Elvis Costello is what I would sound like if I sang right now. A cross between 'Pump It Up', 'I Want You' and 'Tokyo Storm Warning.' I am drunk on six Millers and four hefty glasses of red wine (of mixed denomination and mixed origin). I do have some self control. An unopened bottle of South Africa's First Cape Limited Release 2006 Merlot sits but centimetres from my mouse. A freebie, sure, but I'm pixelated and alone and pouring my heart out to the one other person who voted on my "Will Craig Write 1 Million Words in 2008" poll. I love that one believer. (I voted "No".) There is a mirror directly above my laptop and I look like maybe I have leukaemia. I apologise to those who actually have leukaemia, but I'm pale and the satchels beneath my eyes are full of undelivered letters. My forehead is bigger than the time Yak's mum commented on my receding hairline in sixth form (she was crazy anyway, doing the ironing at 1am). I am listening to the new Foo Fighters album. The truth is my best memory of the Foos is when the Kaiser Chiefs opened for them in Brisbane in 2006. My second best memory of the Foos is listening to their self titled debut in 1999 or something (I'm too jacked to wikipedia the exact release date), and singing, "Hey Dad, Hey Dad" even though I think the lyrics are "Hate it, Hate it" when my dad was still alive and said, "What?"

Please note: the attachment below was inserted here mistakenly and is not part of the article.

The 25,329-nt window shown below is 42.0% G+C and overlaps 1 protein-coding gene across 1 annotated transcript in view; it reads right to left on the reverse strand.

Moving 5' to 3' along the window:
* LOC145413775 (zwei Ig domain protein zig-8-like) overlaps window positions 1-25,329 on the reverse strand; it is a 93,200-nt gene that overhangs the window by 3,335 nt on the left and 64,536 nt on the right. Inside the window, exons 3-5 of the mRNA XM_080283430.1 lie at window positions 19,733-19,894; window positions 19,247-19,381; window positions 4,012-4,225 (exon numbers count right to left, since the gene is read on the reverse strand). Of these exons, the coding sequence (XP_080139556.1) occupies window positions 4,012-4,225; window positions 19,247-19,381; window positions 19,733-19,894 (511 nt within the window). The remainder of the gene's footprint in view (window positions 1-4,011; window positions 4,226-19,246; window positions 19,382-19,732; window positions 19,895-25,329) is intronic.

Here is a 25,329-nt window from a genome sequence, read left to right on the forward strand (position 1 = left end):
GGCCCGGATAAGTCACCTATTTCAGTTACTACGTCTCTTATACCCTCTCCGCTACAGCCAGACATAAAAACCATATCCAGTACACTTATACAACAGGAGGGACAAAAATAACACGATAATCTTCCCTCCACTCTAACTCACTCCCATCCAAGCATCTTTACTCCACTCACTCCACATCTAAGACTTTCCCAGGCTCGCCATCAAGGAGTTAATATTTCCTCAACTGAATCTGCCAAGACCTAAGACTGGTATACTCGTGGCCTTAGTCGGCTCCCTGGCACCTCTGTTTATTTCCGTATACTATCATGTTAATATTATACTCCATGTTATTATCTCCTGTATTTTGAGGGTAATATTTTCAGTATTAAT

I like the first three tracks of Echoes, Silence, Patience and Grace. If I typed slower, I'd be able to give a fuller appraisal. Instead I'm drunk and alone in Edinburgh and realise I will regret this post in about sixteen minutes, but until then, let me remain firm: this is me, I am vulgar and flippant and loving the first chords of 'Come Alive' (track four). Dave Grohl screamed too much on the heavy disc of In Your Honor, and the non-screaming disc was too flat to be affecting (that is an important verb right now, though grammar may be evading my addled brain).

I should paragraph better.

I will paragraph better from now on.

Let me express my unbridled affection for everyone reading this. You are soldiers, you are boiled eggs, you are the staple diet of a small south east Asian nation not currently ravaged by floods, earthquakes, or volcanic eruptions.

Track, um, 5, 'Stranger Things Have Happened' is also good from the get go. Maybe I dismissed the Foo Fighters when I shouldn't have. Or maybe I'm judging them on half an album (if In Your Honor had been culled to 11 tracks, I'd have stayed faithful; instead, I slept with Maximo Park, The Futureheads, The Weakerthans, Rilo Kiley, Spoon, Kings of Leon, and a hundred Tragically Hips).

I want to say something about fiction. I've written about 30,000 words of short fiction in the last month - - an all-time record for me - - but it would still only equal 10 or 11 days of writing toward the million words. I believe in honesty. Fictional honesty and blogtional honesty and maybe even face-to-face honesty (circumstances pending). So I'm going to show you what I write in 2008, and if I fail miserably, I hope I'm not miserable about failing (why be miserable about things you can control? Save it for the inexorable progress of time: that makes me miserable, regardless of what I do with t-t-t-t-time).